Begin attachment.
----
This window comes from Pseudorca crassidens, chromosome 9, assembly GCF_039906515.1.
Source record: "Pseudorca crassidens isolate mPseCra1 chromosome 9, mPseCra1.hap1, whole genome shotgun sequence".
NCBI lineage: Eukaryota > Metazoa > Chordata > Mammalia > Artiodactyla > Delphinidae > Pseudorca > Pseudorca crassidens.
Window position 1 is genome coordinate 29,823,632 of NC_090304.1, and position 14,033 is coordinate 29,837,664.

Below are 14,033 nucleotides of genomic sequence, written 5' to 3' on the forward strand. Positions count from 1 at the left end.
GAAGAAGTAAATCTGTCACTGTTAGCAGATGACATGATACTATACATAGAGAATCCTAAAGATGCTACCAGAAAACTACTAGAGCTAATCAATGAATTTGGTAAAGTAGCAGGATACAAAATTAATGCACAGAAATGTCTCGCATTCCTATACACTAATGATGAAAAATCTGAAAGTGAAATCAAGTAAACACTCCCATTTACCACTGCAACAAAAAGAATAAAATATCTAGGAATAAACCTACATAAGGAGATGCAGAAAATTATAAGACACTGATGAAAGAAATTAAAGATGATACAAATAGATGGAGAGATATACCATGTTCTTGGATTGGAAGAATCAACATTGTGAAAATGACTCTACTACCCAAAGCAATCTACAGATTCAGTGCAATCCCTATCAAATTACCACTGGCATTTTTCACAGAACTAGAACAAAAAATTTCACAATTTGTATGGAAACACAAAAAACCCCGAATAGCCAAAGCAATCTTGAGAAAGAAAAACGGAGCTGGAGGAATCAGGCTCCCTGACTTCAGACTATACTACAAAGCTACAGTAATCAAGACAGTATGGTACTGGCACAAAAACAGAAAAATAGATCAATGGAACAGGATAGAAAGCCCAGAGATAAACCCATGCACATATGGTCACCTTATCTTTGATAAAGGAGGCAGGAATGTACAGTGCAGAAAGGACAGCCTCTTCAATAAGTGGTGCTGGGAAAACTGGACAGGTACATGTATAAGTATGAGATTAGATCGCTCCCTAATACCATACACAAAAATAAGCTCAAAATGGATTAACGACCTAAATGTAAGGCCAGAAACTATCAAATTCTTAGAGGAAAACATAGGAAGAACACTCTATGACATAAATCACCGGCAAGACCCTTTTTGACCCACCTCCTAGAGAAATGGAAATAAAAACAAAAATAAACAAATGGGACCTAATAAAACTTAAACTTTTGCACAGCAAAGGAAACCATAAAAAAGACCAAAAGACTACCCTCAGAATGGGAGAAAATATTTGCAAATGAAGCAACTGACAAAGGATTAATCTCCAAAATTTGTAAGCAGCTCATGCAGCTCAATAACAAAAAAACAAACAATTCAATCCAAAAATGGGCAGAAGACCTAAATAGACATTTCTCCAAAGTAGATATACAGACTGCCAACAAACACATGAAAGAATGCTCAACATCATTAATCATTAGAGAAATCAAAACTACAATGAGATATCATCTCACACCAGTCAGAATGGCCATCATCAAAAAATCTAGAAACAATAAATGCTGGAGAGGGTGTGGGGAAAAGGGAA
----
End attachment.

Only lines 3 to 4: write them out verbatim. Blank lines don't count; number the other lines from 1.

NCBI lineage: Eukaryota > Metazoa > Chordata > Mammalia > Artiodactyla > Delphinidae > Pseudorca > Pseudorca crassidens.
Window position 1 is genome coordinate 29,823,632 of NC_090304.1, and position 14,033 is coordinate 29,837,664.